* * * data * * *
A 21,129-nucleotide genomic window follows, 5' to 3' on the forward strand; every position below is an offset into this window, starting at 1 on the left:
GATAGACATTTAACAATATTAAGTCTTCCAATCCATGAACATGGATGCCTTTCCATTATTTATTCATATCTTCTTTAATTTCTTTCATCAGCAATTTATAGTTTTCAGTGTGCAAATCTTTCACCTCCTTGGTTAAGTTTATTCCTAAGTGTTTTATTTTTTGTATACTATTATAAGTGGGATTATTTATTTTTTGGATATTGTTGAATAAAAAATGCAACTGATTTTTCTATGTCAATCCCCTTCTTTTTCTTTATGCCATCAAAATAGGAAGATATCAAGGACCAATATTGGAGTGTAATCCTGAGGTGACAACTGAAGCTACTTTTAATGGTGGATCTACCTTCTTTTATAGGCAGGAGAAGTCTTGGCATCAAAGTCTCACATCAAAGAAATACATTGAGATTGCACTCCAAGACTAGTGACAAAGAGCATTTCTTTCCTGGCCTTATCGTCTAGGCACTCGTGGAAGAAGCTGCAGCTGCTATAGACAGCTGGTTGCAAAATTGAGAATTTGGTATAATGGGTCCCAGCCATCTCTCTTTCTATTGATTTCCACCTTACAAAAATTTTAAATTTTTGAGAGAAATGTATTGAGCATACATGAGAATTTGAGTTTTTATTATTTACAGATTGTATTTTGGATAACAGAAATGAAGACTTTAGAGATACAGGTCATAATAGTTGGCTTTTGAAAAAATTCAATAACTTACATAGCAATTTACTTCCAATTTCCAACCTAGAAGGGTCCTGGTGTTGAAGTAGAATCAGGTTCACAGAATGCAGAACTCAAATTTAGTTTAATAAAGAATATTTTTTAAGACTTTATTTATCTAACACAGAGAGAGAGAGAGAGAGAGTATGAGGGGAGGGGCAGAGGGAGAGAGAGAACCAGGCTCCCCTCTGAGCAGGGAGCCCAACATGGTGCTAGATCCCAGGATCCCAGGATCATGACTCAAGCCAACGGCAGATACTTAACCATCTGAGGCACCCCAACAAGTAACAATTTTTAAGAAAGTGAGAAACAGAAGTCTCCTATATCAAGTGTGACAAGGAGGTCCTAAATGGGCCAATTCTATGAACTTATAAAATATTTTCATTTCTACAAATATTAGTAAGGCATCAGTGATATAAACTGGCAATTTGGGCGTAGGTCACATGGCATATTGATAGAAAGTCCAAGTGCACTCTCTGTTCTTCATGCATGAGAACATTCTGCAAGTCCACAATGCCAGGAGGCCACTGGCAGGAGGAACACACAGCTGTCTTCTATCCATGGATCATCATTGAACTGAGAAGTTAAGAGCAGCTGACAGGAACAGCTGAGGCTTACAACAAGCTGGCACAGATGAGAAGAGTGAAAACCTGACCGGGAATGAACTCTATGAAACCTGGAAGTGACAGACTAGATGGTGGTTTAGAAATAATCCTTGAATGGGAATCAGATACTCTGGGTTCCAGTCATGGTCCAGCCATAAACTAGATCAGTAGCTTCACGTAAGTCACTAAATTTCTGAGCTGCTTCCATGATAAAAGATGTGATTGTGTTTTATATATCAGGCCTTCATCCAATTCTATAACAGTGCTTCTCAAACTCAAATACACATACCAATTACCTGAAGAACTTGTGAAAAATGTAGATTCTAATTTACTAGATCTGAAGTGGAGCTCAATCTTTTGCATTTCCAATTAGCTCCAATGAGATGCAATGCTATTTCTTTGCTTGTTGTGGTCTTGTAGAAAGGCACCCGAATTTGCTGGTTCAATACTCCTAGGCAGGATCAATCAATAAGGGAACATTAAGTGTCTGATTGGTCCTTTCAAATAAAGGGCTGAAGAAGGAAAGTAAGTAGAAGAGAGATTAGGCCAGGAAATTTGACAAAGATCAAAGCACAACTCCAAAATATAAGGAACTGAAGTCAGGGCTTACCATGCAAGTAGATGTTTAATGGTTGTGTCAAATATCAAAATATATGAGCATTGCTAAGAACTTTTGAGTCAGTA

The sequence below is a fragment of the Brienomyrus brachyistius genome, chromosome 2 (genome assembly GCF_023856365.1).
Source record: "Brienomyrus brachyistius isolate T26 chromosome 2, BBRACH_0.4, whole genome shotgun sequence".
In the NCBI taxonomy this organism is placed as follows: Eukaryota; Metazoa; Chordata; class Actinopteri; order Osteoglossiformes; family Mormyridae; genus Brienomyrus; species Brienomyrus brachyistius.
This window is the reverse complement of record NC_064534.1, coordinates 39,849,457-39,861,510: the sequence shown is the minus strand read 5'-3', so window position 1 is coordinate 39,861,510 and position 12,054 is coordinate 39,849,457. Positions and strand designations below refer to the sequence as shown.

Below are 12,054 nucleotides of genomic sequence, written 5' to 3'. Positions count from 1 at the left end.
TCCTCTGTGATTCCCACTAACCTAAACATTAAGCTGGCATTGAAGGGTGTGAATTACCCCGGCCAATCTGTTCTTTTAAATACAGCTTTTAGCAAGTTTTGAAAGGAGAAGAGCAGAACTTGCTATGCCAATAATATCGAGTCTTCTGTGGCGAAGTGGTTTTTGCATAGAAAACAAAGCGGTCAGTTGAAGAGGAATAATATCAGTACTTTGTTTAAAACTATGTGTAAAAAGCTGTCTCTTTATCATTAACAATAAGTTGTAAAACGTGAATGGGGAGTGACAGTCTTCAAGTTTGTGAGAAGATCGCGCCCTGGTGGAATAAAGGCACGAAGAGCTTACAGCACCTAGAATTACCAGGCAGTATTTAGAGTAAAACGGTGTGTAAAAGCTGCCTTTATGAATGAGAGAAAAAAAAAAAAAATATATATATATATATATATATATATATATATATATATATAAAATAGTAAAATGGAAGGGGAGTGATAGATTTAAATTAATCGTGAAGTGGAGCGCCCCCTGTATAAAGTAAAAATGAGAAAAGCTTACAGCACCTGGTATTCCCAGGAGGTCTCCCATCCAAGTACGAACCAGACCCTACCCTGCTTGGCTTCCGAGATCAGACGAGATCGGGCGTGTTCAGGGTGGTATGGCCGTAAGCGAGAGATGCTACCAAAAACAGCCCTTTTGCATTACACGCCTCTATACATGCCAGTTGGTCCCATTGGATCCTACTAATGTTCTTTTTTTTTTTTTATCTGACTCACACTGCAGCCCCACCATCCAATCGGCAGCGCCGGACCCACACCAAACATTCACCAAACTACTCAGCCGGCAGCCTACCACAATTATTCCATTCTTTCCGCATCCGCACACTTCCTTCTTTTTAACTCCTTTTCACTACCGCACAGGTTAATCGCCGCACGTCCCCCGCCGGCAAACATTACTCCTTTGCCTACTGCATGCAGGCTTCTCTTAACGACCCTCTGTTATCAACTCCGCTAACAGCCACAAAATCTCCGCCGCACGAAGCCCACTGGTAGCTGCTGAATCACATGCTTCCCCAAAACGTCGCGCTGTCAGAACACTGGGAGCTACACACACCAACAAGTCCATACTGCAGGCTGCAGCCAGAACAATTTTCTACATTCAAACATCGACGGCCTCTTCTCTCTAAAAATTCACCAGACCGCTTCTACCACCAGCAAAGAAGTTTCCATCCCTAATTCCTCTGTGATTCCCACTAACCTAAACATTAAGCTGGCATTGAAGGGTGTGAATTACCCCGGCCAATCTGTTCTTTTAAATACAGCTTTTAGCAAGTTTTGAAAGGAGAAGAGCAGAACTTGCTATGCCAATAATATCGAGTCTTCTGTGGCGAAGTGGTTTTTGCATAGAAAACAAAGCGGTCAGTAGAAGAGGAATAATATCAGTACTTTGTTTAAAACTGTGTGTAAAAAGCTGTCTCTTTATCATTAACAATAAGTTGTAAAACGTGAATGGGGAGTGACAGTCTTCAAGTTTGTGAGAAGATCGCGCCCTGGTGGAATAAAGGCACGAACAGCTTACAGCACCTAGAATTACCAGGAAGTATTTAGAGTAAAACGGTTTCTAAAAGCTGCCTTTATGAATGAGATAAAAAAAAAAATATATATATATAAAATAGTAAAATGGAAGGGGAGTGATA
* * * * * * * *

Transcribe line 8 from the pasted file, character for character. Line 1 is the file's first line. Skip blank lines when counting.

TCCTCTGTGATTCCCACTAACCTAAACATTAAGCTGGCATTGAAGGGTGTGAATTACCCCGGCCAATCTGTTCTTTTAAATACAGCTTTTAGCAAGTTTTGAAAGGAGAAGAGCAGAACTTGCTATGCCAATAATATCGAGTCTTCTGTGGCGAAGTGGTTTTTGCATAGAAAACAAAGCGGTCAGTTGAAGAGGAATAATATCAGTACTTTGTTTAAAACTATGTGTAAAAAGCTGTCTCTTTATCATTAACAATAAGTTGTAAAACGTGAATGGGGAGTGACAGTCTTCAAGTTTGTGAGAAGATCGCGCCCTGGTGGAATAAAGGCACGAAGAGCTTACAGCACCTAGAATTACCAGGCAGTATTTAGAGTAAAACGGTGTGTAAAAGCTGCCTTTATGAATGAGAGAAAAAAAAAAAAAATATATATATATATATATATATATATATATATATATATATAAAATAGTAAAATGGAAGGGGAGTGATAGATTTAAATTAATCGTGAAGTGGAGCGCCCCCTGTATAAAGTAAAAATGAGAAAAGCTTACAGCACCTGGTATTCCCAGGAGGTCTCCCATCCAAGTACGAACCAGACCCTACCCTGCTTGGCTTCCGAGATCAGACGAGATCGGGCGTGTTCAGGGTGGTATGGCCGTAAGCGAGAGATGCTACCAAAAACAGCCCTTTTGCATTACACGCCTCTATACATGCCAGTTGGTCCCATTGGATCCTACTAATGTTCTTTTTTTTTTTTTATCTGACTCACACTGCAGCCCCACCATCCAATCGGCAGCGCCGGACCCACACCAAACATTCACCAAACTACTCAGCCGGCAGCCTACCACAATTATTCCATTCTTTCCGCATCCGCACACTTCCTTCTTTTTAACTCCTTTTCACTACCGCACAGGTTAATCGCCGCACGTCCCCCGCCGGCAAACATTACTCCTTTGCCTACTGCATGCAGGCTTCTCTTAACGACCCTCTGTTATCAACTCCGCTAACAGCCACAAAATCTCCGCCGCACGAAGCCCACTGGTAGCTGCTGAATCACATGCTTCCCCAAAACGTCGCGCTGTCAGAACACTGGGAGCTACACACACCAACAAGTCCATACTGCAGGCTGCAGCCAGAACAATTTTCTACATTCAAACATCGACGGCCTCTTCTCTCTAAAAATTCACCAGACCGCTTCTACCACCAGCAAAGAAGTTTCCATCCCTAATTCCTCTGTGATTCCCACTAACCTAAACATTAAGCTGGCATTGAAGGGTGTGAATTACCCCGGCCAATCTGTTCTTTTAAATACAGCTTTTAGCAAGTTTTGAAAGGAGAAGAGCAGAACTTGCTATGCCAATAATATCGAGTCTTCTGTGGCGAAGTGGTTTTTGCATAGAAAACAAAGCGGTCAGTAGAAGAGGAATAATATCAGTACTTTGTTTAAAACTGTGTGTAAAAAGCTGTCTCTTTATCATTAACAATAAGTTGTAAAACGTGAATGGGGAGTGACAGTCTTCAAGTTTGTGAGAAGATCGCGCCCTGGTGGAATAAAGGCACGAACAGCTTACAGCACCTAGAATTACCAGGAAGTATTTAGAGTAAAACGGTTTCTAAAAGCTGCCTTTATGAATGAGATAAAAAAAAAAATATATATATATAAAATAGTAAAATGGAAGGGGAGTGATA